Strategically thinking about IP issues @ Critical Milestones in a Startup’s Life cycle
Adossa 270005FUEM Visits (2007)
Startups have been and continue to be a major component of the technological industry. With the hope that a high-risk investment will yield a profitable return, the founders and investors of a startup seek to be a part of the next "big thing" or become the next household name. Indeed, lucrative companies such as Google, Facebook, and Twitter each had a humbling beginning as a startup. One critical area for startups is intellectual property (IP). While today’s startups are savvier about IP than their predecessors were in the ’90s, they still view IP in isolation with respect to the startup as a whole. As a result, startups tend to not think strategically about IP and are unable to obtain the full benefit of the various forms of IP protection that is available.
Protecting IP allows startups to take advantage of one or more of the following: (1) creation and maintenance of a competitive advantage; (2) protection of the startup’s R&D investment; (3) generation of revenue; (4) defense of the startup (in a lawsuit); (5) protection of the startup’s brand; (6) attraction of investors; and (7) the availability of collateral to secure financing.
A manageable way for a startup to approach an IP strategy is to evaluate IP issues at critical milestones during the startup’s life cycle. In this way, the startup is able to make informed decisions related to the protection of its IP as it relates to a particular milestone. Accordingly, the startup may strategically address its IP issues in a focused way without being initially burdened with developing a comprehensive IP strategy.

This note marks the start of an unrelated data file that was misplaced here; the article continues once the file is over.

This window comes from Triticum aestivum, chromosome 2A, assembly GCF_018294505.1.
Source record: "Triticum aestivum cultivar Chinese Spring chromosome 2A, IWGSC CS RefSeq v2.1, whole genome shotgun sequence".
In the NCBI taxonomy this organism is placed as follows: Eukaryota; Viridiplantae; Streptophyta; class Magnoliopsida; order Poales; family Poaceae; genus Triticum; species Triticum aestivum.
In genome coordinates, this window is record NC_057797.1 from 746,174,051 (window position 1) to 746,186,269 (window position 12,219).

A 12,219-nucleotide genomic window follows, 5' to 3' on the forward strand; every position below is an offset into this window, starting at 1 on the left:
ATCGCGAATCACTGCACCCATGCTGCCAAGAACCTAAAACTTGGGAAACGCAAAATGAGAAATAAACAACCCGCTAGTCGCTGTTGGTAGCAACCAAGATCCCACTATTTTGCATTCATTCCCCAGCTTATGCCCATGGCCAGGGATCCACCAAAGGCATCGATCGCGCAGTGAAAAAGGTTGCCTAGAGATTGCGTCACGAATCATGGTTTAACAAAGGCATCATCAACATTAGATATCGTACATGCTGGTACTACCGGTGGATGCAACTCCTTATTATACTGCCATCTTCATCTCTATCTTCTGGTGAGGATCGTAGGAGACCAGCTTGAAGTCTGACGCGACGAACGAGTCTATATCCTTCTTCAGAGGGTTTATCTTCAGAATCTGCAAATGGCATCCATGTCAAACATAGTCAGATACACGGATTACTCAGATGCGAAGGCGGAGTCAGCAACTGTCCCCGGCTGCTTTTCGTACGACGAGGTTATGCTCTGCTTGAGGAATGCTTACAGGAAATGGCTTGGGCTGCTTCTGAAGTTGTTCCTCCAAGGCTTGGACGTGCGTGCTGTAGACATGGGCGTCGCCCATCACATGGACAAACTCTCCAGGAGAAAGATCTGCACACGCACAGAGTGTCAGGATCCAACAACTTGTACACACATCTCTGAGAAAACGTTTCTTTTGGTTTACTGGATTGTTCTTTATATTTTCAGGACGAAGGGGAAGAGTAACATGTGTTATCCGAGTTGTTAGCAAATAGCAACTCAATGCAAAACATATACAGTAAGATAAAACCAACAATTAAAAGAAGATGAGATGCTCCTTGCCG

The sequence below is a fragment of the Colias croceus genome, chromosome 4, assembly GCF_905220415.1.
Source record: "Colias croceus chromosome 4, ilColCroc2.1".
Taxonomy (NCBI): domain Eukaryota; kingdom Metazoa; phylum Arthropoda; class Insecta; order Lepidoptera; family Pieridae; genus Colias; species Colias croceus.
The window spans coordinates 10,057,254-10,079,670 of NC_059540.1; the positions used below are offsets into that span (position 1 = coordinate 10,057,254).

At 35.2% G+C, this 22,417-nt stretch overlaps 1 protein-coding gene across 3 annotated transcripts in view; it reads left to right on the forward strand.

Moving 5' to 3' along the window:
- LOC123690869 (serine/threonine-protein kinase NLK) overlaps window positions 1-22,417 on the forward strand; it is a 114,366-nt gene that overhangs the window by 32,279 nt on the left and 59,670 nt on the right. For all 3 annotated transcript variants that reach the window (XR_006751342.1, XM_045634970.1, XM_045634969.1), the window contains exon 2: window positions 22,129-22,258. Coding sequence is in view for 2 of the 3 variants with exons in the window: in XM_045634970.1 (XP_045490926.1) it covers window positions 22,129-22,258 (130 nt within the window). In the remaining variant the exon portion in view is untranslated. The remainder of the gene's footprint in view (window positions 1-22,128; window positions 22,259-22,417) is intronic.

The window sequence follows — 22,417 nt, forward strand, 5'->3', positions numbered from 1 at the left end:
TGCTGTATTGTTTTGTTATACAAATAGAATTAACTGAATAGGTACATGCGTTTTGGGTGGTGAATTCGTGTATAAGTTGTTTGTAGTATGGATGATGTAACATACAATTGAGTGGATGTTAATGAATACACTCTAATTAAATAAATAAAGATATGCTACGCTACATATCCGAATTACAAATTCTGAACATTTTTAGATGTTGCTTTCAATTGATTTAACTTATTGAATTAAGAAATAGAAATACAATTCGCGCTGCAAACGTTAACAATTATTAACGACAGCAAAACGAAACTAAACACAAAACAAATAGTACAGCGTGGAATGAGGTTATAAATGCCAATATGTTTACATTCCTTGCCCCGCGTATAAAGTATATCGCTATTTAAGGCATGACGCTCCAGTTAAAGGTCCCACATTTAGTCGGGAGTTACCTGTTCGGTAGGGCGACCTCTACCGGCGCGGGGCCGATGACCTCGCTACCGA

The following series of blog entries will discuss various IP issues that may arise at critical milestones during a startup’s life cycle. Such milestones include: (1) company founded; (2) hire first employee; (3) product development; (4) product release; (5) marketing; and (6) talking to potential strategic partners. Addressing the IP issues that arise with each passing milestone may be critical to the survival of a newly formed startup, and may be the key to a startup becoming profitable and realizing a high return.
This blog entry was co-authored by Kelly McKinney, Patent Attorney, and Aly Z. Dossa, Partner at Osha Liang LLP. This blog entry does not constitute legal advice and only represents the views of the authors.